Image source: attached to the report - the official website of the United Nations
Image source: attached to the report - the official website of the United Nations

Syria/Afrin: Report of Independent International Commission of Syrian Inquiry at its 55th session on the most prominent violations

The Independent International Commission of Inquiry on the Syrian Arab Republic issued its report on 9th February 2024, which consists of 48 pages and covers the period from 1st July to 31st December 2023. The period during which the Syrian Arab Republic witnessed the greatest escalation of actions hostility during that period, according to what the committee stated in its summary report.

The report’s methodology was based on 528 interviews, conducted according the methodology and practices of commissions of inquiry and human rights investigations. The Commission relied on multiple sources (including non-governmental organizations and the United Nations) for information on incidents and developments it requested, and analyzed photographs, documents, videos, and satellite images.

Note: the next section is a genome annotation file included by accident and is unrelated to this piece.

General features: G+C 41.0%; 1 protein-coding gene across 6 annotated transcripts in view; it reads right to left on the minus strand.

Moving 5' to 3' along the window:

It also explained that her investigations are restricted due to several reasons, including: refusing to enter the country, obstacles related to the people’s protection who is interviewing with and her adherence to the principle of “do no harm.”

The report included a detailed explanation of human rights violations in the Syrian conflict areas, during several axes, including the axis of violations in northern Aleppo, which included illegal deprivation of liberty, torture, ill-treatment, sexual and gender-based violence, and looting by the SNA. The committee documented several cases of detention by the military police and armed military factions affiliated with the SNA. The arrests were ostensibly based on terrorism, membership in PKK, or alleged cooperation with foreign entities.